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Remembering Cardinal George

May 15, 2015
Father Eugene Hemrick

We are never quite the same after experiencing endearing moments that touch us. The recent death of Cardinal Francis E. George, retired archbishop of Chicago, reminds me of cherished moments.

Right after the death of my father, I had to fly to the town of Yakima, Washington, to work with Cardinal George, who was then the bishop of that diocese. He was working on a study being contemplated by the U.S. Catholic Bishops Conference in Washington, D.C.

When I arrived at the airport, Cardinal George picked me up in his car and gave me a tour of his diocese, which had a growing Latino population.

I will never forget how consoling he was when he heard of my dad’s death. When he found out, he let business wait. He wanted to be there for me. It was an endearing moment in which a lifelong friendship was born.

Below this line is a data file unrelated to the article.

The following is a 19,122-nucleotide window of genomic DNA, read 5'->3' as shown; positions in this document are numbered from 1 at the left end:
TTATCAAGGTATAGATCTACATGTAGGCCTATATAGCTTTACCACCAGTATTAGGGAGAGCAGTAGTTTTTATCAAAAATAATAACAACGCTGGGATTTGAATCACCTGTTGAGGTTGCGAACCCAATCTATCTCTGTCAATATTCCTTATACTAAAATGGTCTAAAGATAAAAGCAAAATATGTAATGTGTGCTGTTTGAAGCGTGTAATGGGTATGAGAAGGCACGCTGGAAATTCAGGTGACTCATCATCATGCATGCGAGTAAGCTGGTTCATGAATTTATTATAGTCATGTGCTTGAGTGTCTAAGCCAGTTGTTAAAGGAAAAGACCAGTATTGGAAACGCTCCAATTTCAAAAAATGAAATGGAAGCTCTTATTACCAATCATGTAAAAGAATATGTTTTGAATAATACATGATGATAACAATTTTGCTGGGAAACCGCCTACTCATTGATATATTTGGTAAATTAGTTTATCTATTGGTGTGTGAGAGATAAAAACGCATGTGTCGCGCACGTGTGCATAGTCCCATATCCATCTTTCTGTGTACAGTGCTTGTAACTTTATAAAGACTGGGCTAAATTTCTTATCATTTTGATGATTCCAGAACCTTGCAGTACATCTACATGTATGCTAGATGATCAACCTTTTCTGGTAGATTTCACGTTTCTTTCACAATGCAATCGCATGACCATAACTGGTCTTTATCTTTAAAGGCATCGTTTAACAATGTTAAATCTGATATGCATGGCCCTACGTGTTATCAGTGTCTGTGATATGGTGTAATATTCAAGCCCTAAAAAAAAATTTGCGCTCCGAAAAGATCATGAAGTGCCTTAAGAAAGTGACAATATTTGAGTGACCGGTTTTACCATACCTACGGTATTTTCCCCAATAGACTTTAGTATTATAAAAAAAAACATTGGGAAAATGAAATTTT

This past year, my brother died. The day after my brother’s burial, I stayed at Holy Name Cathedral in Chicago and concelebrated Sunday Mass with Cardinal George. At one point, I broke down. Cardinal George put his arm on my shoulder, giving me the courage to continue. Again, he was there for me.

No matter what rank, power or possessions a person has when he or she dies, what counts most is how they reached out to others who needed their support, how they stood at the side of another person and shared his or her pain. Entering into another person’s pain is most difficult because it is a reminder that we, too, will someday experience it. It’s a thought most of us run from.

The record will show that as busy as Cardinal George was, he dealt with the problems of those around him. Even though he was fatigued, he dropped everything around him to be at the side of one who needed a priest, not a cardinal, but a priest with a loving, understanding and compassionate heart.

Cardinal George had another side to him: that of being an intellectual. He loved ideas and was also known for strongly advocating orthodoxy and following the rules, which he felt was his job. He could be a stickler, and yet he was a priest first.

One of the expectations of the priesthood is being a consoler. At times, when a death or tragedy is extremely difficult to bear, a priest is called and is expected to be at the side of the bereaved. He need not say anything, he only needs to be there. And Cardinal George did that for me.

 

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